Number 455 is based on the hexagon. Partly this choice was because of the great success of my first hexagon saddle, #447; partly it was I "just wanted to." I had a few good reference pix of this unusual pattern, developed by Bohlin in the 1950s from a beekeeper friend's suggestion. The ikandi hexes only come in 6mm and 4mm, and I hadn't used the 4mm hexes before. The horse in question, Breyer's Marwari, is smaller than most Trads. And I want this set to be a standout. It's been a long time coming; the order was originally accepted in 2009, six years ago...
None of my existing tapadero patterns used 4mm hexes. I started with my smallest (it was #440's) and tried to fit in the elements of the serape design.
I tried working things out on paper. First, try a staggered front edge:
At this point I changed gears and went after the tooling pattern. (Typical of me to go haring off in a completely different direction when foiled.) I gave myself leave to develop a completely new tooling pattern... an expensive luxury, but allowable for our top-of-the-line silver saddles. I'd found an old Bohlin saddle pic deep in my files. The fact that the flower was a hexagon leaped out at me.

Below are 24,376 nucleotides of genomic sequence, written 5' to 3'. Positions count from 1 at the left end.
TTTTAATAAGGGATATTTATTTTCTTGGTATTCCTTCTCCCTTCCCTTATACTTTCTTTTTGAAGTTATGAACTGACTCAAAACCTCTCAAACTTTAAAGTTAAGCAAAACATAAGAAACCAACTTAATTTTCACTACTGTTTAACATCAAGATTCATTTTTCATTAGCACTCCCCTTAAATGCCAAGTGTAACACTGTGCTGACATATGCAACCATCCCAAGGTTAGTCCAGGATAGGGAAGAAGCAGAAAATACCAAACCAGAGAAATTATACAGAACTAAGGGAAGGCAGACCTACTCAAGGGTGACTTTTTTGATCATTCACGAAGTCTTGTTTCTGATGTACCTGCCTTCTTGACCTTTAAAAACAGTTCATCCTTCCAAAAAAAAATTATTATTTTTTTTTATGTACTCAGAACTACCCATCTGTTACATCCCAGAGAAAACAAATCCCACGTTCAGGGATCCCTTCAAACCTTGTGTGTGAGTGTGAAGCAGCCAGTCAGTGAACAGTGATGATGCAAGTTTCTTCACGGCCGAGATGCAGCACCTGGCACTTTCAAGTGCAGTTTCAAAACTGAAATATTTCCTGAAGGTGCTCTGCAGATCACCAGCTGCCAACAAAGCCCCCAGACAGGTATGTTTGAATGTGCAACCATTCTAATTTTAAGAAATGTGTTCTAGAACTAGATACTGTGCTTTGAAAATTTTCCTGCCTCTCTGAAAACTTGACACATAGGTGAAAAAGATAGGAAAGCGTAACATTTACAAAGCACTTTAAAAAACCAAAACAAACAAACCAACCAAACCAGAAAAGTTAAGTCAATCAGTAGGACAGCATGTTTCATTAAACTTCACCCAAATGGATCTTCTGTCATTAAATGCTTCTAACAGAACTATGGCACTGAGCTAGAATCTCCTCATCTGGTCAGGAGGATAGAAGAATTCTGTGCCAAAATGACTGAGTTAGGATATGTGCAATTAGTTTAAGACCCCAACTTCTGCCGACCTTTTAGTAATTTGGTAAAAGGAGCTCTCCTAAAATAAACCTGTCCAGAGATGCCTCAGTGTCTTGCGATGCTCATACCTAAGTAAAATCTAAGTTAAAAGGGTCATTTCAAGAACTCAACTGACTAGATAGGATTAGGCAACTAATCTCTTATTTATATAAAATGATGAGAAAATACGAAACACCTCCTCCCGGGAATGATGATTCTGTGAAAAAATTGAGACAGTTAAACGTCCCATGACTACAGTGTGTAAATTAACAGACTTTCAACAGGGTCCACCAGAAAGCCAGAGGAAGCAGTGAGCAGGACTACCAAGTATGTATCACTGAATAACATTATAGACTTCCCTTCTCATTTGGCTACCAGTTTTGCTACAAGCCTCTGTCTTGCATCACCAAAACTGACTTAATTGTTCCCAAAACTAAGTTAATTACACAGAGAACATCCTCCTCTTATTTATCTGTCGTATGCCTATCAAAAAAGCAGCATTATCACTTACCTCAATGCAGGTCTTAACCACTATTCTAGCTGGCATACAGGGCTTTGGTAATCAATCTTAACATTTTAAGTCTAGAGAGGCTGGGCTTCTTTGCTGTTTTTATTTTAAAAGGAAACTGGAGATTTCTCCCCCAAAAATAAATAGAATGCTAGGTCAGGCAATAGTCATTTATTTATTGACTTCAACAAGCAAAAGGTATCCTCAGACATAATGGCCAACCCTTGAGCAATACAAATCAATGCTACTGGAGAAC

The "Mock-Up" idea has come into its own with TSII #455. This is laying down some packing tape (using plain tape to hold it sticky-side-up) and test-fitting the actual ikandis on it. This is ten times better than merely arranging them on paper. Trust me. What are a few grabs of tape at your hand, compared to the slightest jostling and all your work instantly, hopelessly, lost?!!?
As it happened this was my first-ever tapadero mock-up. And right away a great problem was solved. The spots were lining up beautifully. All I'd had to do was give up on the prevoius shape of the tap pattern, and let the spots dictate their own. (The half-hexes also came in handy; thanks for encouragement, C.)
I asked myself whether the above layout couldn't bear to have a bit more nose: another row of spots, perhaps?
The center front of the tapadero must bend in the middle, and be as large a single piece of metal as can be managed, within the design parameters of the individual saddle. Hence the two interlocking shapes there on the mock-up.
Now comes the dinking. Should I move the 2-spot "peanut" down by one?
Next, of course, is matching the tap pattern as a whole, and redoing the tooling pattern.
This is how the big guys do it: there is always a flow to the tooling pattern. It follows a growth path. And so I came to a place I liked.
Designing is fun,... but it's only part of the work to come...